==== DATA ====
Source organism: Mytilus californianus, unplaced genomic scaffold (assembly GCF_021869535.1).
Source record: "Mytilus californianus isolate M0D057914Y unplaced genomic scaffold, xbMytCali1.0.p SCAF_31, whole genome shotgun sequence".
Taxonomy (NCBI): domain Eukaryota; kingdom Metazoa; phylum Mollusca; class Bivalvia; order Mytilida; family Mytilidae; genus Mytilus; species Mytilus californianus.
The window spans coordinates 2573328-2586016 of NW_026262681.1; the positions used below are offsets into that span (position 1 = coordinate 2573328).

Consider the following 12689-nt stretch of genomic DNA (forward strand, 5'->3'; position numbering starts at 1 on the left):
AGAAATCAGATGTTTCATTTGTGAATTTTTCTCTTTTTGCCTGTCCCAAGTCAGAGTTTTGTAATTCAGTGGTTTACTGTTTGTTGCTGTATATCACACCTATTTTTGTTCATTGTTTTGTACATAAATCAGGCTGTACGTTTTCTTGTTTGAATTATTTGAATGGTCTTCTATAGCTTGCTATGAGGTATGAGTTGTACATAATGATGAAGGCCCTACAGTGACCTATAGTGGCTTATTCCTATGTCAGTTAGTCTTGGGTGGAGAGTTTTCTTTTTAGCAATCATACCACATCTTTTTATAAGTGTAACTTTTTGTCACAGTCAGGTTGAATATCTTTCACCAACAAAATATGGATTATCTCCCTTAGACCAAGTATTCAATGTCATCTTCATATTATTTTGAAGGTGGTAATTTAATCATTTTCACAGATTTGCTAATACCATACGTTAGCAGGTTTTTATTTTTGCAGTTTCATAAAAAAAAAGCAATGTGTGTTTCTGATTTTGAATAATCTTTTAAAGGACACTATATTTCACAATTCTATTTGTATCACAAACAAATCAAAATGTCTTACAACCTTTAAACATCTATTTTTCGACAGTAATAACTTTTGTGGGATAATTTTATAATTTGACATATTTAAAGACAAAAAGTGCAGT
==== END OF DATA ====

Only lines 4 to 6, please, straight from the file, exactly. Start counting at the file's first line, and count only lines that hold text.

The window spans coordinates 2573328-2586016 of NW_026262681.1; the positions used below are offsets into that span (position 1 = coordinate 2573328).

Consider the following 12689-nt stretch of genomic DNA (forward strand, 5'->3'; position numbering starts at 1 on the left):
AGAAATCAGATGTTTCATTTGTGAATTTTTCTCTTTTTGCCTGTCCCAAGTCAGAGTTTTGTAATTCAGTGGTTTACTGTTTGTTGCTGTATATCACACCTATTTTTGTTCATTGTTTTGTACATAAATCAGGCTGTACGTTTTCTTGTTTGAATTATTTGAATGGTCTTCTATAGCTTGCTATGAGGTATGAGTTGTACATAATGATGAAGGCCCTACAGTGACCTATAGTGGCTTATTCCTATGTCAGTTAGTCTTGGGTGGAGAGTTTTCTTTTTAGCAATCATACCACATCTTTTTATAAGTGTAACTTTTTGTCACAGTCAGGTTGAATATCTTTCACCAACAAAATATGGATTATCTCCCTTAGACCAAGTATTCAATGTCATCTTCATATTATTTTGAAGGTGGTAATTTAATCATTTTCACAGATTTGCTAATACCATACGTTAGCAGGTTTTTATTTTTGCAGTTTCATAAAAAAAAAGCAATGTGTGTTTCTGATTTTGAATAATCTTTTAAAGGACACTATATTTCACAATTCTATTTGTATCACAAACAAATCAAAATGTCTTACAACCTTTAAACATCTATTTTTCGACAGTAATAACTTTTGTGGGATAATTTTATAATTTGACATATTTAAAGACAAAAAGTGCAGT